anonymous
  • anonymous
Find the indefinite integral of [e^(-t)sin(t)i + e^(-t)cos(t)j] dt. side note: I'm not entirely sure of what to do with e^(-t)....
Mathematics
  • Stacey Warren - Expert brainly.com
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SOLVED
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jamiebookeater
  • jamiebookeater
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anonymous
  • anonymous
please use equation editor so that I can get a better look of the integration problem...thanks
anonymous
  • anonymous
\[\int\limits_{}^{} [e ^{-t}\sin(t)i + e ^{-t}\cos(t)j] dt\]
anonymous
  • anonymous
sorry, didn't know that existed haha.

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anonymous
  • anonymous
Well this is an integration by parts problem or you can use that the imaginary part of e^(i t) is sin(t) and the real part of e^(it) is cos(t).
anonymous
  • anonymous
And I assume those are i and j unit vectors?
anonymous
  • anonymous
yes they are
anonymous
  • anonymous
So how would you integrate: \[\int\limits e^{-t} \cos(t)dt\]?
anonymous
  • anonymous
\[\frac{ 1 }{ 2 }e ^{-t}(\sin(t)-\cos(t))+C \] ? i think...
anonymous
  • anonymous
Differentiate it and see if it works: \[\frac{1}{2}\frac{d}{dt} \left( e^{-t}\sin(t) -e^{-t}\cos(t) \right) = \frac{1}{2} \left( -e^{-t}\left(\sin(t) - \cos(t) \right) + e^{-t}(\cos(t) + \sin(t)\right)\] \[=\frac{1}{2}(2 e^{-t} \cos(t)) = e^{-t}\cos(t)\] This confirms your integral is correct. So then do the other one involving sine. From there you know that: \[\int\limits \left( f(x) \hat{i} + g(x) \hat{j}\right)dx = \left( \int\limits f(x) dx \right) \hat{i} + \left(\int\limits g(x) dx \right) \hat{j}\]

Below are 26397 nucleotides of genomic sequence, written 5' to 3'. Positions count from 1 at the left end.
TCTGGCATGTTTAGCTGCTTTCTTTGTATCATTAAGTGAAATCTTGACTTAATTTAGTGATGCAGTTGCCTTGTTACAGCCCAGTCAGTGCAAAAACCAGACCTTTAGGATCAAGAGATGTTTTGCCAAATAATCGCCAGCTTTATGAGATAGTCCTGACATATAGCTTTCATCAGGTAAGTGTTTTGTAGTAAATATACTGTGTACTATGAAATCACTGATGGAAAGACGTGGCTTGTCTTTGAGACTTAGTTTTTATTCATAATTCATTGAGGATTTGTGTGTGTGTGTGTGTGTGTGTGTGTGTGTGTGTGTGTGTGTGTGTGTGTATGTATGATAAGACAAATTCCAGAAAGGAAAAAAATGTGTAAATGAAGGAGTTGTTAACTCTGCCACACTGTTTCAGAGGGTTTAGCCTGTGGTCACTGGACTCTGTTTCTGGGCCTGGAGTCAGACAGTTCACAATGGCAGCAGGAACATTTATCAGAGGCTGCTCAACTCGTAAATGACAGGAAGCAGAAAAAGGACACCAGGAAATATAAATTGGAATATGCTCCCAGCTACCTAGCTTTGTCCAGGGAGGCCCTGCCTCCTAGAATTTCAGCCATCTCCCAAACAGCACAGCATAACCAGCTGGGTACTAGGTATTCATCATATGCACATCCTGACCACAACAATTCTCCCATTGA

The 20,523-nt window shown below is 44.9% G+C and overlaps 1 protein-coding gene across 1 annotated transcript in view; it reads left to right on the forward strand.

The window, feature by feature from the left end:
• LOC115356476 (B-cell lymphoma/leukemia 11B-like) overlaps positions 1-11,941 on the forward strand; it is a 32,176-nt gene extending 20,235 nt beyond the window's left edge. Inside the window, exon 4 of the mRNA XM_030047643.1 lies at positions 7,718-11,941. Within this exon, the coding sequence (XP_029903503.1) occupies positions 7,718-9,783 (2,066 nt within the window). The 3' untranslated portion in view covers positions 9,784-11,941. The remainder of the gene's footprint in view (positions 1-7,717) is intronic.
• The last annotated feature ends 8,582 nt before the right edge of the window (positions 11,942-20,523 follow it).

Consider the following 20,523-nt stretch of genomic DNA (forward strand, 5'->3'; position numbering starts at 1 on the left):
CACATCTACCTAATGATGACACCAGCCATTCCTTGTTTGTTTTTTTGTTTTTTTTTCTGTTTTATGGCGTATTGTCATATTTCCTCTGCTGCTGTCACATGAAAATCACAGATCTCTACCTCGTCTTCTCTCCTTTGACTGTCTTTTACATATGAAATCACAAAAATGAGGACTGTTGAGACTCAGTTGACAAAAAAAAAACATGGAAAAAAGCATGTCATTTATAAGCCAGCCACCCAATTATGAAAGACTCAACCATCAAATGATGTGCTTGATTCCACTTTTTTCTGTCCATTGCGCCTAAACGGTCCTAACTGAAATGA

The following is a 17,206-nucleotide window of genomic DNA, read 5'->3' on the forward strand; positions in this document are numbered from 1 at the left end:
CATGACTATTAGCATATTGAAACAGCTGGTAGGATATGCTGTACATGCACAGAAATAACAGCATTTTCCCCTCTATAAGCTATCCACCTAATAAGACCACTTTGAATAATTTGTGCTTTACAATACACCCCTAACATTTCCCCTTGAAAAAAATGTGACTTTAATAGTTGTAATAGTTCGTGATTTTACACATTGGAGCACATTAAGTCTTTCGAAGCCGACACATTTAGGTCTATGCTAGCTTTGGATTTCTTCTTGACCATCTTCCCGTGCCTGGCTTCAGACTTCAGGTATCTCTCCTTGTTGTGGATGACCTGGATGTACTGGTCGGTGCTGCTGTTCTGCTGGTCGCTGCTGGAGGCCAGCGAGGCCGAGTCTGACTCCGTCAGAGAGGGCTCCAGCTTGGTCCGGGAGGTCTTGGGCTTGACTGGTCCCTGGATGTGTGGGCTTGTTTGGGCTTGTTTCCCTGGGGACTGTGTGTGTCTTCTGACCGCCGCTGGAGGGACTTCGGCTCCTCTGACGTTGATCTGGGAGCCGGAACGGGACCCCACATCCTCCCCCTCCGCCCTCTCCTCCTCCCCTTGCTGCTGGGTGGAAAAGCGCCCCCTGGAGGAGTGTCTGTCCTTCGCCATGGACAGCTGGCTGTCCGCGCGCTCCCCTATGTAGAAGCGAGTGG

anonymous
  • anonymous
So simply integrate and then add on a constant vector C which encompasses the constant of integration you get from integrating the x component (the one times i hat) and the one you get from integrating the y component (the one times j hat).
anonymous
  • anonymous
\[\frac{ 1 }{ 2 }e ^{-t}(\sin(t)-\cos(t))i + ((\frac{ -1 }{ 2 }e ^{-t}(\sin(t)+\cos(t))j) + C\] ?
anonymous
  • anonymous
Yes but remember that C should be: \[\vec{C} = c_1 \hat i + c_2 \hat j\] since both the x and y components have a constant. (If you want to know how to do this in latex simply type \vec{whatever}, this will give: \[\vec{whatever}\]
anonymous
  • anonymous
I put that in, but I still got it wrong D:
anonymous
  • anonymous
on the site that I turn it in, the C is already included so I only have to type in the previous part of the answer...is there something I'm missing still?
anonymous
  • anonymous
http://www.wolframalpha.com/input/?i=integral+of+e%5E%28-t%29sin%28t%29 The x component is right http://www.wolframalpha.com/input/?i=integral+of+e%5E%28-t%29cos%28t%29 Your y component is wrong. You have a negative where it shouldn't be.
anonymous
  • anonymous
wait the -1/2 ?
anonymous
  • anonymous
nevermind, I got it. Thank you so so much!!

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